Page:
Mandatory elective for MAIPA
Development Specialization for DPP
This is one of the few courses taught at the CEU based on government policy practice. It is focused on designing and implementing (macro)economic policy in an open market economy exposed to constant internal and external shocks. Successful economic policy in an open economy is severely constrained by the expected and experienced responses of external and internal market players: other governments, banks, enterprises, households, etc. Their behavior needs to be anticipated and taken into account in economic and social policy. Governments trying to achieve maximum economic growth in a financially, socially and ecologically sustainable manner need to preserve overall financial and, especially, fiscal equilibrium. It is always an absolutely necessary although far from sufficient condition for long-term growth and societal welfare.
One of the most important factors of strong and sustainable economic growth is keeping external (national) and internal (public) debt at a manageable level. But what does it mean? Of course, it depends on a wide variety of factors and may be very different from one country to the next. The best way to understand external financial sustainablity is to analyze the flow of income among sectors in an open economy; the evolution of saving-investment balances of the various internal sectors and that of the whole national economy with the outside world. The most important analytical tool for that is the balance of payments (BoP). Students are expected to understand the structure of the BoP and use it for macroeconomic policy analysis in their own countries and elsewhere.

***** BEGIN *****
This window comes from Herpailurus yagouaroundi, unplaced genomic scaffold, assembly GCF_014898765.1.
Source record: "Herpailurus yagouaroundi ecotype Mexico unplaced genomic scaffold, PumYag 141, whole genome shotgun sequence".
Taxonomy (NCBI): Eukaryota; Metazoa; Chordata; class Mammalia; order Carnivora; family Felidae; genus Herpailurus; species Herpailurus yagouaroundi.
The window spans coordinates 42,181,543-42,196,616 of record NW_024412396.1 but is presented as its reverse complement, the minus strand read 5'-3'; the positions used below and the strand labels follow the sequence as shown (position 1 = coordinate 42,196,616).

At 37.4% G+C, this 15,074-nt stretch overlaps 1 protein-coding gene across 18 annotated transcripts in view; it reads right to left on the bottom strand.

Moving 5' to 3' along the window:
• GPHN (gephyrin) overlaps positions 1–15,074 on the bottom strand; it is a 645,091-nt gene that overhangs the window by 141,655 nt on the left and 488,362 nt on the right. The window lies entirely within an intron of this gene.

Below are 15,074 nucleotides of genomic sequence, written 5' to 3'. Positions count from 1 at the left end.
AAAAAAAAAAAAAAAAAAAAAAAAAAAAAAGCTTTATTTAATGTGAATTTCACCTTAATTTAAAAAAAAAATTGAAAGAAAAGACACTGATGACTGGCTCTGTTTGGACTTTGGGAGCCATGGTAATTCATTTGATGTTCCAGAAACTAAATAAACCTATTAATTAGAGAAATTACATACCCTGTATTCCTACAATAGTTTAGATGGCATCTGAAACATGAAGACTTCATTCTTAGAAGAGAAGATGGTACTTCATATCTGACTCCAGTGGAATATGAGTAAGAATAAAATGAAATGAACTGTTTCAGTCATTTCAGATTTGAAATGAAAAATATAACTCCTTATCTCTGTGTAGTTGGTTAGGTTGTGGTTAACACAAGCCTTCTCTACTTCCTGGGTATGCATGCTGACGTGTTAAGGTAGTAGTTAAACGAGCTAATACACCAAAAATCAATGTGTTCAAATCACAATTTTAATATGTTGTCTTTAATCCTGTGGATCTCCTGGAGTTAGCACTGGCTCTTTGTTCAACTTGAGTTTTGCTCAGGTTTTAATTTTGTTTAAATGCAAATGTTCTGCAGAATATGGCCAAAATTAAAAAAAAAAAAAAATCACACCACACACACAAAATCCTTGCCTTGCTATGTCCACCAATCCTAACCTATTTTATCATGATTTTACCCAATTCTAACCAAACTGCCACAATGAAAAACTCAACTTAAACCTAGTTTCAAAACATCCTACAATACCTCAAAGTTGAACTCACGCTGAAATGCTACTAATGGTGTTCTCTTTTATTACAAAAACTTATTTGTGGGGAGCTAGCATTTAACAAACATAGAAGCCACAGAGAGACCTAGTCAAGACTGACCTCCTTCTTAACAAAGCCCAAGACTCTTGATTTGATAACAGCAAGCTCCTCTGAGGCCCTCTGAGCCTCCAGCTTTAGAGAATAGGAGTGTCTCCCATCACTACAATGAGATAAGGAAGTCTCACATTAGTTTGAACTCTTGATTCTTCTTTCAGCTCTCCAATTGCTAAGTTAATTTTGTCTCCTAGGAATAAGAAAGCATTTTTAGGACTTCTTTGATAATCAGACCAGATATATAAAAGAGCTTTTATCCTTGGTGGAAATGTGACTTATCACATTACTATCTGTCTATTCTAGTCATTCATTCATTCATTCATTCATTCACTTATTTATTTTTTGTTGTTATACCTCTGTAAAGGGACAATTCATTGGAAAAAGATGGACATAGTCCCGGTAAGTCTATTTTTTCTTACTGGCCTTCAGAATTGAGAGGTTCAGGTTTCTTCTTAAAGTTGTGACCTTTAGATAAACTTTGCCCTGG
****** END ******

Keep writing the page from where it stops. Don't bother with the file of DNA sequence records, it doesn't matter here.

Economic policy has three components: monetary, fiscal and income policy. While the course offers only an overview of monetary and income policy, it gives a detailed analysis of all relevant fiscal issues. Distinction is made between current and capital budgets and the importance of a balance sheet of the central and general government is emphasized. Fiscal federalism, i.e. the role subsovereign governments is to be explained. Political, administrative and financial division of labor among various levels of government will be analyzed.
Fiscal affairs analysis will touch both sides of the budget. On the income side, detailed analysis of the tax system is to be had, asking the question if there is anything like an ideal or at least optimal tax system. Transparency, simplicity, stability and societal acceptability, based on concepts of fair burden-sharing and social justice, will be highlighted. On the expenditure side, detailed analysis of public administration, education, pension and health care provision is offered. In case of the latter, distinction will be made between parametric and paradigmatic reforms. In all these areas directions and contents of both types of structural reforms will be analyzed with potential alternatives in public policy.